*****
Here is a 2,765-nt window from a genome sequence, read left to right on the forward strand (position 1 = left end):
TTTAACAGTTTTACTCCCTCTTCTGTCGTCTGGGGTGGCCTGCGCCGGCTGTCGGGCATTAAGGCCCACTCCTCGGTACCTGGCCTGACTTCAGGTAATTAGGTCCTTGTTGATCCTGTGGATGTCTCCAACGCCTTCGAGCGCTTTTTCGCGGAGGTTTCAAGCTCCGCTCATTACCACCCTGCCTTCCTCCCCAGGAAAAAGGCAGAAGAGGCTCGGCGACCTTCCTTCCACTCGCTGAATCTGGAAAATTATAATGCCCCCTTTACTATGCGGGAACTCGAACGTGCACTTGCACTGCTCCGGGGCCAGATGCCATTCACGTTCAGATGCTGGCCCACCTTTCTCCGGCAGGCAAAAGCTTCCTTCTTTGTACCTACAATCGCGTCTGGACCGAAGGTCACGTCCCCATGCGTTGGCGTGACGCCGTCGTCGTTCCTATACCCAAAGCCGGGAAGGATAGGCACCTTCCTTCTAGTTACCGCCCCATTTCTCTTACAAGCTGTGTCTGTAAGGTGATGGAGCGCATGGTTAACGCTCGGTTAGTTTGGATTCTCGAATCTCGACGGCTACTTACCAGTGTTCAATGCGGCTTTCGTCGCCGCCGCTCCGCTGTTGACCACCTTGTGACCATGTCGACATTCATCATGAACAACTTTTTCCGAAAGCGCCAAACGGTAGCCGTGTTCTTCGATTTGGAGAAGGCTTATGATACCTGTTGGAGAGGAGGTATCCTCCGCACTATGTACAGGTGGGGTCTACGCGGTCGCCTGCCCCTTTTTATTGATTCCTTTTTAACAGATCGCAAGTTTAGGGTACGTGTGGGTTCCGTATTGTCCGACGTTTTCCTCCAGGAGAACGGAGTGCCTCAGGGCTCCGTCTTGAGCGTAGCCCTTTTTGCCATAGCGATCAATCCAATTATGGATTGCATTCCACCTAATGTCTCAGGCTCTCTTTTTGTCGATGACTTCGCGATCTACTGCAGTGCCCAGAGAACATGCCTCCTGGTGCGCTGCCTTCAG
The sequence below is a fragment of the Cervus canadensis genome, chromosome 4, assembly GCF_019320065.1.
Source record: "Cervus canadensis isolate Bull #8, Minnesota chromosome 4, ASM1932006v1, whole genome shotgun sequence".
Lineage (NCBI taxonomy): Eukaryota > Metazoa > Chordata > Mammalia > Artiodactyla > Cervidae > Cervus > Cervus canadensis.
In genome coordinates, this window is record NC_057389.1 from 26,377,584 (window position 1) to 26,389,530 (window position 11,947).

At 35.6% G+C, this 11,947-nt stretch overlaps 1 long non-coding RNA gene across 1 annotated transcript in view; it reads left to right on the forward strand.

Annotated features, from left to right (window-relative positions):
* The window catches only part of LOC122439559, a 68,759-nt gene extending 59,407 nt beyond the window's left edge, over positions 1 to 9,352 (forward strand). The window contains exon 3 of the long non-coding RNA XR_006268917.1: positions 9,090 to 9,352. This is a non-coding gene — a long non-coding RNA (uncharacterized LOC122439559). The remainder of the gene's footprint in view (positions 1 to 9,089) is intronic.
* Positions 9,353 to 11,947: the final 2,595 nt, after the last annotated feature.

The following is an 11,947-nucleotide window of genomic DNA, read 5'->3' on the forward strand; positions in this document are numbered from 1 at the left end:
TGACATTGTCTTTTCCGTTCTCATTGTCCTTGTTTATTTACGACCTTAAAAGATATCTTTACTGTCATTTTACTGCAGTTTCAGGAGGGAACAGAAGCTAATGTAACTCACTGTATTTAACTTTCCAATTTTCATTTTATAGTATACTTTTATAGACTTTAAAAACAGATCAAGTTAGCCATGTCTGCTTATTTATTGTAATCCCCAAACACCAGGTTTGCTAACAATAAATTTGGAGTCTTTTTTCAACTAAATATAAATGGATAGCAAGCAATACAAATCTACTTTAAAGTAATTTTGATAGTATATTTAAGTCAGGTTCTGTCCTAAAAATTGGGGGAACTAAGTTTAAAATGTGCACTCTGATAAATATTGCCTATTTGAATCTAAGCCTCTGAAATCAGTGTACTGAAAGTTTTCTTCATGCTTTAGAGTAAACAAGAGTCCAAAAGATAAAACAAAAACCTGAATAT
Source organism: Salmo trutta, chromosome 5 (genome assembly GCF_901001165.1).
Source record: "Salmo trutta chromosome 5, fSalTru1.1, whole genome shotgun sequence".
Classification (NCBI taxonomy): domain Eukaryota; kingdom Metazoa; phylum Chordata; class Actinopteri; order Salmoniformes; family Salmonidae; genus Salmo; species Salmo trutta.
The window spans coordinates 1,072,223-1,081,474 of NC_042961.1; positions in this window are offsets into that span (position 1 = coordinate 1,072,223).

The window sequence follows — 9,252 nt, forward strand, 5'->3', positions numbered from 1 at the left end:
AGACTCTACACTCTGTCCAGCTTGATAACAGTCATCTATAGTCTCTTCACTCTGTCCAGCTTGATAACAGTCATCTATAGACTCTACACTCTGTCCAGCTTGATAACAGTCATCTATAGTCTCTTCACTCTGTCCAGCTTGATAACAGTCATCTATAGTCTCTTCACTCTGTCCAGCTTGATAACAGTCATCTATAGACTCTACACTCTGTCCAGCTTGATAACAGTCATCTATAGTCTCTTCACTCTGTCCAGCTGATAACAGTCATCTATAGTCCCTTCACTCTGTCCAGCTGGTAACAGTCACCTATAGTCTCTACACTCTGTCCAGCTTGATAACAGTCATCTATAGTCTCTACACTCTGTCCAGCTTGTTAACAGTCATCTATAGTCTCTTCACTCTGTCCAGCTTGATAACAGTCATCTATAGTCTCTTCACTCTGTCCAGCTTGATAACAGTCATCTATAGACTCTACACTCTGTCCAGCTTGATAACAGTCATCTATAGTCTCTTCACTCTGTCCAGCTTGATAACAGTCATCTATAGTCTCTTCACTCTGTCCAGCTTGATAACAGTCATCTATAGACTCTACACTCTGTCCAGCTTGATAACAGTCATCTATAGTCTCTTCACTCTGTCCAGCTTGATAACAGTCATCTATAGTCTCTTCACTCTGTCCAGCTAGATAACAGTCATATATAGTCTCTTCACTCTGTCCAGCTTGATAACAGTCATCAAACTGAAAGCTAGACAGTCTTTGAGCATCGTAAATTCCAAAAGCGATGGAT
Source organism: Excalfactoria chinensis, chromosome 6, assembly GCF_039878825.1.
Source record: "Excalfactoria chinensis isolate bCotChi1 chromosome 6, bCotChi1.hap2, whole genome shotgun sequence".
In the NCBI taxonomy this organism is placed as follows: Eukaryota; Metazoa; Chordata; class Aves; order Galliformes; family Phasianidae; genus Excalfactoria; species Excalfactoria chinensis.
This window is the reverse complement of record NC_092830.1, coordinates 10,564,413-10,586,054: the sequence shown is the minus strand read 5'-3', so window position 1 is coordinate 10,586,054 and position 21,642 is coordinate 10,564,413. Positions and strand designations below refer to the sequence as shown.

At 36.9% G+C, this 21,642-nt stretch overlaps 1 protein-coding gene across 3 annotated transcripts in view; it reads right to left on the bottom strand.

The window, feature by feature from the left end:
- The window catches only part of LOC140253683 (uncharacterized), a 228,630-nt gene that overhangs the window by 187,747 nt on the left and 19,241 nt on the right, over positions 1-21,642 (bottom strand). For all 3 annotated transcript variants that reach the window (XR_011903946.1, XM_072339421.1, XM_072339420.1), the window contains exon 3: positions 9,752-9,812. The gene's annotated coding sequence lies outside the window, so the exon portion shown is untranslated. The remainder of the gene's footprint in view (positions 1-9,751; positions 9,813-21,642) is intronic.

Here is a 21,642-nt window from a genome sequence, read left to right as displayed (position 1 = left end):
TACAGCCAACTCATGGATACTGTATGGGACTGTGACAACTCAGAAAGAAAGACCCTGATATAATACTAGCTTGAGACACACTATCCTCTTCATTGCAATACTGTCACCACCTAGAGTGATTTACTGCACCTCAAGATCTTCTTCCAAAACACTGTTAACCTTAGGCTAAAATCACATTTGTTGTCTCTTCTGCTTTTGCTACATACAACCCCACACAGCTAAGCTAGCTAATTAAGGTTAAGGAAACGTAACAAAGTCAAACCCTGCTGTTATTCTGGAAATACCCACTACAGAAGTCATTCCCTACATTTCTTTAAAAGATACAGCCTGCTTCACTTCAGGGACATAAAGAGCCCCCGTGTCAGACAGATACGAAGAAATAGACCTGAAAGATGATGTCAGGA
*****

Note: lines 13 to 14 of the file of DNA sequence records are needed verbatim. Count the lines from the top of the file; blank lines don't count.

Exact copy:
Source organism: Salmo trutta, chromosome 5 (genome assembly GCF_901001165.1).
Source record: "Salmo trutta chromosome 5, fSalTru1.1, whole genome shotgun sequence".